Spread in different places or groups

Widespread sampling and genome sequencing of the new coronavirus allows the reconstruction of virus spread in different places or groups of people. This provides information about what is driving the spread of the virus both locally and nationally. This work can be made more precise if virus genomes are combined with information about where, how and when people travel locally and internationally.[4]

Transmission chains

Virus genome sequences can also identify unique genetic changes shared by all those infected in a single virus transmission chain. This can be used to distinguish whether two clusters of cases in the same area have arisen because one started infection in the other, or because there were two distinct and independent chains of transmission with separate, earlier origins. Virus genomes can therefore add to the information provided by patient contact tracing, which is important for tracking outbreaks in communities, hospitals and other care settings.[5]

Genetic variation

Many genetic changes that occur in the genome of the virus will have no significant effect on the course of infection or disease, or the impact of control measures. However, a few of the changes might be important. These need to be identified and tracked through time. In viruses such as influenza, we know that genetic changes can alter how the immune system recognises viruses, resistance to antiviral drugs, and the severity of disease. These discoveries have yet to be made for the new coronavirus.

Rapid, large-scale virus genome sequencing is a new stream of information that can contribute to the tracking of epidemics and the development of new methods of control. Its application to the new coronavirus is only just beginning.[6]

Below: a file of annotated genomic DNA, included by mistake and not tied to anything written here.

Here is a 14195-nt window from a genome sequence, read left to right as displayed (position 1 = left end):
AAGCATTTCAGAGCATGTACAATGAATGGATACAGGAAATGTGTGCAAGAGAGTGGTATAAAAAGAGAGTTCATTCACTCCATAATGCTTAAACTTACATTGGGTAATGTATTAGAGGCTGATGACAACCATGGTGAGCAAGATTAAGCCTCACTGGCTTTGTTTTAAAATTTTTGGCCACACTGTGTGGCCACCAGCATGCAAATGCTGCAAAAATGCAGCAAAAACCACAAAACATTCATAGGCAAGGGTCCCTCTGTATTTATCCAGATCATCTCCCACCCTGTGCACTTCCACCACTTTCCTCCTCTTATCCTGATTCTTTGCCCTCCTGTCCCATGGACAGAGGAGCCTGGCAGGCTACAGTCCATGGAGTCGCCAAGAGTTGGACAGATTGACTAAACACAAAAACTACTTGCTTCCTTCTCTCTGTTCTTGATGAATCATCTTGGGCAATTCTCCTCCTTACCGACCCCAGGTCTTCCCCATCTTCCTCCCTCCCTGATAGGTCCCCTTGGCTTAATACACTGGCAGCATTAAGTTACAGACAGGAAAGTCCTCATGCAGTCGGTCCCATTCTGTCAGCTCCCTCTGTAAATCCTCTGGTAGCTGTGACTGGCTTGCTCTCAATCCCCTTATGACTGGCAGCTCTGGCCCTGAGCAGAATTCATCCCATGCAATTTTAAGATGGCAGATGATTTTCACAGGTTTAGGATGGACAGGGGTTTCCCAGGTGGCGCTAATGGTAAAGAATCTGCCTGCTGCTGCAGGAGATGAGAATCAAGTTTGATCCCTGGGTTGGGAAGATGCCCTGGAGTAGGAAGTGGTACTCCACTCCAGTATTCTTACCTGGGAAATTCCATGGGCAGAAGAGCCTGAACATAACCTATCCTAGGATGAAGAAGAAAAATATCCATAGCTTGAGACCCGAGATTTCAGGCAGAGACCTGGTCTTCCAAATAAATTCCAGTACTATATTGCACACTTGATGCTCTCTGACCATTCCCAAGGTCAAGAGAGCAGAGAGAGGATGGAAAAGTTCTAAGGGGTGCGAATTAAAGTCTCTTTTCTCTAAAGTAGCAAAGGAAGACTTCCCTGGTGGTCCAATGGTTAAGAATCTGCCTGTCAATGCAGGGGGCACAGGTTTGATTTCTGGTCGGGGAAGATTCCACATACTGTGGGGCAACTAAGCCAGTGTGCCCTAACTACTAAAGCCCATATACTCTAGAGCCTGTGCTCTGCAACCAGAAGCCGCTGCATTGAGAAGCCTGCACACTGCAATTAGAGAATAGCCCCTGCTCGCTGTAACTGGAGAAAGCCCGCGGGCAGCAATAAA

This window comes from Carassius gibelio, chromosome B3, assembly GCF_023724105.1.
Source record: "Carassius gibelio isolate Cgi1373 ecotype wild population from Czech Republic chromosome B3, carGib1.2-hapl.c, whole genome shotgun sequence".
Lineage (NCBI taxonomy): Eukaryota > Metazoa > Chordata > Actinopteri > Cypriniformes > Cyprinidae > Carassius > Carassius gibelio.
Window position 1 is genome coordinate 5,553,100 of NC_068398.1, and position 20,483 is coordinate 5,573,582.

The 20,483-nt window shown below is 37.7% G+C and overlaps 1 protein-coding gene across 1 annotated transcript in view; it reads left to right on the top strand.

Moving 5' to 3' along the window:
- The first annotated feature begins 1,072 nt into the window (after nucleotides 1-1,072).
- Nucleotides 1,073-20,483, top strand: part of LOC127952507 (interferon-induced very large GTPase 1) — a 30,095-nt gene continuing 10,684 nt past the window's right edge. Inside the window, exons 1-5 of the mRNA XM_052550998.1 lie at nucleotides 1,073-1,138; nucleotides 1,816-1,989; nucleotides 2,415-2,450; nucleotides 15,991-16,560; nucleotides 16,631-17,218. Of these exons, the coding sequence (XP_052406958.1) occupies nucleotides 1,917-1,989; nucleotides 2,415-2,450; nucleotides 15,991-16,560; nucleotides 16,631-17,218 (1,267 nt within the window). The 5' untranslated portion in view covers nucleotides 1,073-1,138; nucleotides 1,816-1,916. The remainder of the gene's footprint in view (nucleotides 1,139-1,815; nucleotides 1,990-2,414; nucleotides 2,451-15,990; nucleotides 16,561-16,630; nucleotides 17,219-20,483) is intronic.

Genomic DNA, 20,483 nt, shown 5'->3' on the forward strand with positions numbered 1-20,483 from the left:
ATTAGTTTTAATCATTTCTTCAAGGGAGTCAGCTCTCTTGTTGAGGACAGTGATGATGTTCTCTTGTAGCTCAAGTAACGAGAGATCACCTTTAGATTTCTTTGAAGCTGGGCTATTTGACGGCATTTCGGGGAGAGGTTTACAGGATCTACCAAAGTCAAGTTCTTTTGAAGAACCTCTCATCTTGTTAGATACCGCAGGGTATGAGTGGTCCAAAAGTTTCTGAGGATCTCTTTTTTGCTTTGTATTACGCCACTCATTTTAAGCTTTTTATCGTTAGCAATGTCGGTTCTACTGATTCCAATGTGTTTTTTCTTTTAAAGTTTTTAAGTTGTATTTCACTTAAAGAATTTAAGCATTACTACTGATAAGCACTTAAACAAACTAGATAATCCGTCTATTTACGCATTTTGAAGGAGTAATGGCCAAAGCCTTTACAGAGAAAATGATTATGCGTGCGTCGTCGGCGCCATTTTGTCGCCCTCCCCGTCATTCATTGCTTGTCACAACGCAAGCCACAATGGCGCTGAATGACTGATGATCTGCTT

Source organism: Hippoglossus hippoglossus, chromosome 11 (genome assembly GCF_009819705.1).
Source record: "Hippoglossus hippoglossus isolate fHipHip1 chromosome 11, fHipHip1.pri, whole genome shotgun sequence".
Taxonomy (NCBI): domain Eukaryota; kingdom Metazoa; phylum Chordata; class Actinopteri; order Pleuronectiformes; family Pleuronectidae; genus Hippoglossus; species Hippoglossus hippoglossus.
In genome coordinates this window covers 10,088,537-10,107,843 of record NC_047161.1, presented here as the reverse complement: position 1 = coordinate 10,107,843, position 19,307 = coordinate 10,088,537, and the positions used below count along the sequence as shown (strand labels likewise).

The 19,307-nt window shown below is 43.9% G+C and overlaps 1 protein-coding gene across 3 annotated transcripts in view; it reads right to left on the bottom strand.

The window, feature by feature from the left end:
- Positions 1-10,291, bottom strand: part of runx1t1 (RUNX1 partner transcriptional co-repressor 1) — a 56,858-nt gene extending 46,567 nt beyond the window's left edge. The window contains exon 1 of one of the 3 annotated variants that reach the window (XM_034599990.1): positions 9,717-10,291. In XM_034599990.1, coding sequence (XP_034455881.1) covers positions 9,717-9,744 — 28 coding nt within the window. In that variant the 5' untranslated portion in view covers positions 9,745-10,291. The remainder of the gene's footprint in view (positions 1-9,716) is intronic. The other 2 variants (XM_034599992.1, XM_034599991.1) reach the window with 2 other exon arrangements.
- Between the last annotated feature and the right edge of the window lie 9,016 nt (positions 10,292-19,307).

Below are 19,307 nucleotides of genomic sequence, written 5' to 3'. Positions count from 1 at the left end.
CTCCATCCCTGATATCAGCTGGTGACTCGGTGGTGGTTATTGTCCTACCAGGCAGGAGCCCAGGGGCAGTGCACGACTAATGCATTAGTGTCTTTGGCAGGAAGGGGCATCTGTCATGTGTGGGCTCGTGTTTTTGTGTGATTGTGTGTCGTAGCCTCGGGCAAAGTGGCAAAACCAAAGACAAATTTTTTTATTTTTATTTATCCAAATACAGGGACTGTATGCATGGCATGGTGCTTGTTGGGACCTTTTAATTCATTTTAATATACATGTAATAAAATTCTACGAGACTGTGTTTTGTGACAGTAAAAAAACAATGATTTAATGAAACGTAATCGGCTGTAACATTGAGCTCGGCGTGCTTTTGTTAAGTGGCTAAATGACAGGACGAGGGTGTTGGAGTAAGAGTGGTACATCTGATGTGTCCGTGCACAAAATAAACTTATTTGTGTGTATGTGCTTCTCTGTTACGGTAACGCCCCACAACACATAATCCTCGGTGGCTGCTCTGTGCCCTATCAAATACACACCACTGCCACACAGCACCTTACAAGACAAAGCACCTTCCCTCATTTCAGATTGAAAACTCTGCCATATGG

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References

  1. Baillie GJ, Galiano M, Agapow PM, et al. Evolutionary dynamics of local pandemic H1N1/2009 influenza virus lineages revealed by whole-genome analysis. Journal of Virology. 2012 Jan;86(1):11-18. DOI: 10.1128/JVI.05347-11.

  2. Fraser C, Donnelly CA, Cauchemez S, et al. Pandemic potential of a strain of influenza A (H1N1): early findings. Science. 2009 Jun;324(5934):1557-1561. DOI: 10.1126/science.1176062.

  3. Volz EM, Kosakovsky Pond SL, Ward MJ, Leigh Brown AJ, Frost SD. Phylodynamics of infectious disease epidemics. Genetics. 2009 Dec;183(4):1421-1430. DOI: 10.1534/genetics.109.106021.

  4. Lemey P, Rambaut A, Bedford T, et al. Unifying viral genetics and human transportation data to predict the global transmission dynamics of human influenza H3N2. PLoS Pathogens. 2014 Feb;10(2):e1003932. DOI: 10.1371/journal.ppat.1003932.

  5. Houlihan CF, Frampton D, Ferns RB, et al. Use of Whole-Genome Sequencing in the Investigation of a Nosocomial Influenza Virus Outbreak. The Journal of Infectious Diseases. 2018 Sep;218(9):1485-1489. DOI: 10.1093/infdis/jiy335.

  6. Kupferschmidt K. Genome analyses help track coronavirus' moves. Science. 2020 Mar;367(6483):1176-1177. DOI: 10.1126/science.367.6483.1176.